Why Gandalf Never Married. I want to talk about magic, how magic is portrayed in fantasy, how fantasy literature has in fact contributed to a very distinct image of magic, and perhaps most importantly how the Western world in general has come to accept a very precise and extremely suspect image of magic users.
I'd better say at the start that I don't actually believe in magic any more than I believe in astrology, because I'm a Taurean and we don't go in for all that weirdo occult stuff. But a couple of years ago I wrote a book called The Colour of Magic. It had some boffo laughs. It was an attempt to do for the classical fantasy universe what Blazing Saddles did for Westerns. Gwynne & Her Drama (You cannot properly kiss a fifteen year old girl) Racism and Middle Earth.
WarmBedsareGood. [ Daily Tolkien / Lord Of The Rings] Men Are From Gondor, Women Are From Lothlórien. Skip to comments. [ Daily Tolkien / Lord Of The Rings] Men Are From Gondor, Women Are From Lothlórien GREEN BOOKS – The One Ring ^ | 11-10-99 | Anwyn Posted on Thu 21 Nov 2002 07:02:34 PM CET by JameRetief If the notion that men and women act as though they’re from different planets bothers you, you might want to jump over to Fan Art or some place, because I’d hate to be offensive.
At the same time, I’ve decided to follow Quickbeam’s lead by jumping into a sticky topic this time around: Tolkien’s handling and alleged neglect/abuse of female characters in The Lord of the Rings. ‘Why are there so few girls in LOTR?? Why does Tolkien get such a bad rap? Tolkien’s personal life is often called into service defending the view that he was a misogynist. Let’s look at his female creations. Galadriel. The Lord looked at them again. ‘Nay, there was no change of counsel,’ said the Lady Galadriel, speaking for the first time. ‘You are wise and fearless and fair, Lady Galadriel,’ said Frodo. DOH! Ah. The Mockingjay’s Merry Men: Male Romance Tropes in The Hunger Games. Katniss, Hunk #1, and Hunk #2.
(HIS ARMS SMELL LIKE BREAD.) The Dystopia Tunnel Vision: A Counterpoint. The writing world is full of dystopias, both in- and outside of our favourite genres.
I have read and enjoyed quite a few of them, but I personally think that dystopia as a literary form has—with precious few exceptions—become a tired cliché, a one-sided mannerism and a default defence mechanism of an unambitious approach to writing. And this in the middle of Dystopia Week here at Tor.com? Well, I’ve been asked to provide a counterpoint (hopefully not the only one), a differing opinion. So here goes. One of the major problems with the dystopian form (I’ll get to other problems in later posts) is that it, almost by definition, asks certain one-sided assumptions from both the writer and the reader, and sticks to them at all costs. (Yes, I realise that fiction—of all kinds—requires a certain suspension of disbelief. In your average dystopia, a society is oppressing its citizens, or a certain part of them. Yes, we need to analyse and understand the problems that are plaguing us.
Swan Tower - The Absence of Women. 02:00 pm - The Absence of Women The other day on Twitter, I commented about the absence of women from a book I was reading.
Because Twitter is no place for long explanations or nuanced discussions, and also because I was about to go to karate and didn’t want to start a slapfight with fans of the book that might pick up steam while I was busy, I declined to name it there — but I promised I would make a follow-up post, so here it is. Before I actually name the book and start talking about it, though, two caveats: Star Wars Ring Theory: The Hidden Artistry of the Prequels. Part I.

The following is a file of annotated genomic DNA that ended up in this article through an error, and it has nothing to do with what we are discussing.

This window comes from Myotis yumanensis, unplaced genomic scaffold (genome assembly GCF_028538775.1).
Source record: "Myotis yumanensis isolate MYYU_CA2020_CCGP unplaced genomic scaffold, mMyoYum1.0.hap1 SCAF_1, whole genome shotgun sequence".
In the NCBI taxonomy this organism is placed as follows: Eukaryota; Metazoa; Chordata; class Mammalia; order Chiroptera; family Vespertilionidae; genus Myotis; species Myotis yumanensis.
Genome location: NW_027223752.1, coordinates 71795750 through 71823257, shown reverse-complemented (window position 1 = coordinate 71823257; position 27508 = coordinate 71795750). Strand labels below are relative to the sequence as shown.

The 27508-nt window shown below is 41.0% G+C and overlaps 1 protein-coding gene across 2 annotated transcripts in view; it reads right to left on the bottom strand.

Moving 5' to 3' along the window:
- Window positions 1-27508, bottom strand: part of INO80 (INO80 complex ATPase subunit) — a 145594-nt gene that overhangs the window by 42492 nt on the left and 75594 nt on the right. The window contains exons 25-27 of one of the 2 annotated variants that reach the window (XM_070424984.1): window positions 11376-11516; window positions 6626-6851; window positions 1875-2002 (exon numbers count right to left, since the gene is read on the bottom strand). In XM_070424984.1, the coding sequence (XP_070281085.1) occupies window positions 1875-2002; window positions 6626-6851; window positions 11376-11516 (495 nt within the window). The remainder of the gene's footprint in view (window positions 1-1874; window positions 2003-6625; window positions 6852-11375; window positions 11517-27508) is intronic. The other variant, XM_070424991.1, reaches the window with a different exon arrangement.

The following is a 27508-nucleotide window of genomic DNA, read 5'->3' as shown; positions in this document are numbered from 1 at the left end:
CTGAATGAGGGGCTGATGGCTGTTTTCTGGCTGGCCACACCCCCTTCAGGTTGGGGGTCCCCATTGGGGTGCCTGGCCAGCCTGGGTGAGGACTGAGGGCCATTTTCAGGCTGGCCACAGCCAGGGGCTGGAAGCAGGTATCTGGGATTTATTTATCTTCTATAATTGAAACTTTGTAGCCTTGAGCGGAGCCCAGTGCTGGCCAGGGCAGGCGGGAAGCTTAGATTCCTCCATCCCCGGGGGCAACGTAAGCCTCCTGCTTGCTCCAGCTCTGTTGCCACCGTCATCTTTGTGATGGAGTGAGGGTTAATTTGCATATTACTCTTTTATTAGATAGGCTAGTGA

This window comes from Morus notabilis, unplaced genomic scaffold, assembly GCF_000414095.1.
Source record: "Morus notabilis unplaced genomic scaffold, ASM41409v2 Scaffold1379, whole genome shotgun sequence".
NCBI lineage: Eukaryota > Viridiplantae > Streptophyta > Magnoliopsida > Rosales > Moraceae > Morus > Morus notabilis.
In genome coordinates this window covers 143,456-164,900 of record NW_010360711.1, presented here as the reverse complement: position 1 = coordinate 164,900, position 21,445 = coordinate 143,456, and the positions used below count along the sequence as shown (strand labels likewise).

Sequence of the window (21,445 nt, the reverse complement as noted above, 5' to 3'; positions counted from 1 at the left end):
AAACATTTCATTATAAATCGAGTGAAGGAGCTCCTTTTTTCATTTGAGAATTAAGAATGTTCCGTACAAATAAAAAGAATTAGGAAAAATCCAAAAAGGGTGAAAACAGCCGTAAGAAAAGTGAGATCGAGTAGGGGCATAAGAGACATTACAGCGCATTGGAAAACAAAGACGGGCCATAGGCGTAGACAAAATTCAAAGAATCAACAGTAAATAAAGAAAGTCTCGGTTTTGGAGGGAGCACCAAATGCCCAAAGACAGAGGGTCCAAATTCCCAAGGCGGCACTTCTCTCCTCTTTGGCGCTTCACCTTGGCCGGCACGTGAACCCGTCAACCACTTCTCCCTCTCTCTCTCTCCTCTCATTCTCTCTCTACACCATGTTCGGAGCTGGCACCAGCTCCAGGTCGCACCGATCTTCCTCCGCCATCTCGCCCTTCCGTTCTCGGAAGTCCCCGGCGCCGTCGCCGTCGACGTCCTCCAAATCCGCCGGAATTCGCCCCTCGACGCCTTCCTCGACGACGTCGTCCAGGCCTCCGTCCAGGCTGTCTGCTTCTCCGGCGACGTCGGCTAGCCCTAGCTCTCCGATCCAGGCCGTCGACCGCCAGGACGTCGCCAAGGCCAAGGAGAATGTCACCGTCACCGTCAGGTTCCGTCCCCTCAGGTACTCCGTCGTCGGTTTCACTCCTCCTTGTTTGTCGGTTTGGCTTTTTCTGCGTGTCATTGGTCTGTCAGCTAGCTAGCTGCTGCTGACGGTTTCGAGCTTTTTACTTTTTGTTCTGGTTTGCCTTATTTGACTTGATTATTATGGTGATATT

HUNGER AT ITS UGLIEST: Sociological Analysis of Suzanne Collins’ Hunger Games. Of 11 and 12 dread the reaping, as the tributes from those districts usually lose to the moreaffluent districts.
Katniss and Gale are in particular danger of being chosen in the reapingbecause they have entered their names numerous times in exchange for tesserae (a system of willingly adding an extra ballot of one’s name for the reaping in exchange for grain and oil) in order to further support their families. What Katniss does not count on,however, is for her s ister Prim’s name to be drawn when it is only her first year of being. Analysis - The Hunger Games: An Apocalyptic Future. Within the novels, there are a few reoccurring themes such as survival, independence and government control.
Survival seems to be the most obvious one as the point of the Hunger Games is to be the last one standing. Throughout the novels, all Katniss thinks about is surviving and helping Peeta survive as well. In fact, one of the only bits of advice that Haymitch, their mentor, offers is to “Stay alive”. The Hunger Games vs. the Reality of War. In this essay exploring the reality of war, West Point graduate and Iraq War veteran Paul K.
Chappell (author of Will War Ever End? , The End of War, and Peaceful Revolution) critiques the unrealistic depictions of war, violence, and trauma in the best-selling book The Hunger Games. Author’s Note: I wrote this because the first book in The Hunger Games series has become required reading in many schools. When students are required to read a book for a class they have a reasonable expectation of being educated, but The Hunger Games portrays serious subjects such as war, violence, and trauma in very unrealistic ways. I hope the following will encourage critical thinking, promote discussion, and help people better understand war. Imagine yourself sitting in a doctor’s office. How do you think most people would react upon hearing this grim news? There is a common myth in our society that human beings are naturally violent. Grossman asks us to consider two scenarios. Think about it.
Paul K. Post Hunger Games Syndrome - Post-Conflict Panem. Post Hunger Games Syndrome - Peeta and the rebellion. Post Hunger Games Syndrome - What about Gale.